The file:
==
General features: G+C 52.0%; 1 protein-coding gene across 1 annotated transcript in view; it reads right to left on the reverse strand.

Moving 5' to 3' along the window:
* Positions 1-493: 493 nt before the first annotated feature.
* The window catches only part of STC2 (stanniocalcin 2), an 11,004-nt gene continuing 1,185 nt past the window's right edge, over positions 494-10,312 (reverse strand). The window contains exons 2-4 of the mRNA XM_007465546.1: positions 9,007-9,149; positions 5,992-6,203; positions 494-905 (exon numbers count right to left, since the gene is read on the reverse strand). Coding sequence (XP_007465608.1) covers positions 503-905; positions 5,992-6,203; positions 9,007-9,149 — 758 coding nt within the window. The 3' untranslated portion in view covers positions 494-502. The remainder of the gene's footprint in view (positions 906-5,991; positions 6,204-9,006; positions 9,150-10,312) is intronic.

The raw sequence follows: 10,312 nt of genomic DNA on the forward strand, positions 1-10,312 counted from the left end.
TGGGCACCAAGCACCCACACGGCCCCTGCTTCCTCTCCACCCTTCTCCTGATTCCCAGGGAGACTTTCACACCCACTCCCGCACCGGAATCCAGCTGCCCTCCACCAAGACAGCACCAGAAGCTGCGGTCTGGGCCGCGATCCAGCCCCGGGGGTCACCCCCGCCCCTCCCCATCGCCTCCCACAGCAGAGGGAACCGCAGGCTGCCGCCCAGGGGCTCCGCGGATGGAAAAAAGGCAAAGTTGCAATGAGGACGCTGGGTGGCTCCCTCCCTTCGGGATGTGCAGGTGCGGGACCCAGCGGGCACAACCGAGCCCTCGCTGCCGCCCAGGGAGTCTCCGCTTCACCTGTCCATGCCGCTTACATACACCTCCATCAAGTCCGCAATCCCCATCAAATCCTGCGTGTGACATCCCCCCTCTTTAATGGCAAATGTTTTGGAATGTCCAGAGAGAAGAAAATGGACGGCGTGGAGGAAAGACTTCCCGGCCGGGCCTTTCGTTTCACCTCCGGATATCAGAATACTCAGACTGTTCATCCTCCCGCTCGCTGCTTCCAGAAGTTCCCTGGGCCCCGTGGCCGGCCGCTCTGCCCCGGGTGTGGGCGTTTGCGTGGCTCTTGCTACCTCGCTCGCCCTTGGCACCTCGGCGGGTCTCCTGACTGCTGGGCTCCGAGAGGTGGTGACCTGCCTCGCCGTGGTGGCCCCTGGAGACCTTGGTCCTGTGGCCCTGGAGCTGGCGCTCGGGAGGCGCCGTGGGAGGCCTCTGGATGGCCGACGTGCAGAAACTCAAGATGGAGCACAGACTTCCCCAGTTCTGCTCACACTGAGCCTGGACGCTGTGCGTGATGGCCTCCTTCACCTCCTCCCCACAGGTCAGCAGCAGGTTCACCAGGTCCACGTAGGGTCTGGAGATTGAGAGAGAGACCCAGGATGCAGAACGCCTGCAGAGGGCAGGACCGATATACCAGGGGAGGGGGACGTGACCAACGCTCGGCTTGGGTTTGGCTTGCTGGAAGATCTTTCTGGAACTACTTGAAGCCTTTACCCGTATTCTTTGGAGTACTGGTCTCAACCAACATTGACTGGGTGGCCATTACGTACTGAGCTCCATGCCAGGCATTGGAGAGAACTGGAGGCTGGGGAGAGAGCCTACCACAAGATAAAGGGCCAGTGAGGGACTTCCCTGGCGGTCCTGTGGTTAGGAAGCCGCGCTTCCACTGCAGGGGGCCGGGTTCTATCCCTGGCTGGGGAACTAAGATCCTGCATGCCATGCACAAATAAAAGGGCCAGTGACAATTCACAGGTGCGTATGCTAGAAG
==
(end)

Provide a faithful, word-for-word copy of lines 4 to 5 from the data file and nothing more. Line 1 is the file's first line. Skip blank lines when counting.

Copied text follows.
* The window catches only part of STC2 (stanniocalcin 2), an 11,004-nt gene continuing 1,185 nt past the window's right edge, over positions 494-10,312 (reverse strand). The window contains exons 2-4 of the mRNA XM_007465546.1: positions 9,007-9,149; positions 5,992-6,203; positions 494-905 (exon numbers count right to left, since the gene is read on the reverse strand). Coding sequence (XP_007465608.1) covers positions 503-905; positions 5,992-6,203; positions 9,007-9,149 — 758 coding nt within the window. The 3' untranslated portion in view covers positions 494-502. The remainder of the gene's footprint in view (positions 906-5,991; positions 6,204-9,006; positions 9,150-10,312) is intronic.

The raw sequence follows: 10,312 nt of genomic DNA on the forward strand, positions 1-10,312 counted from the left end.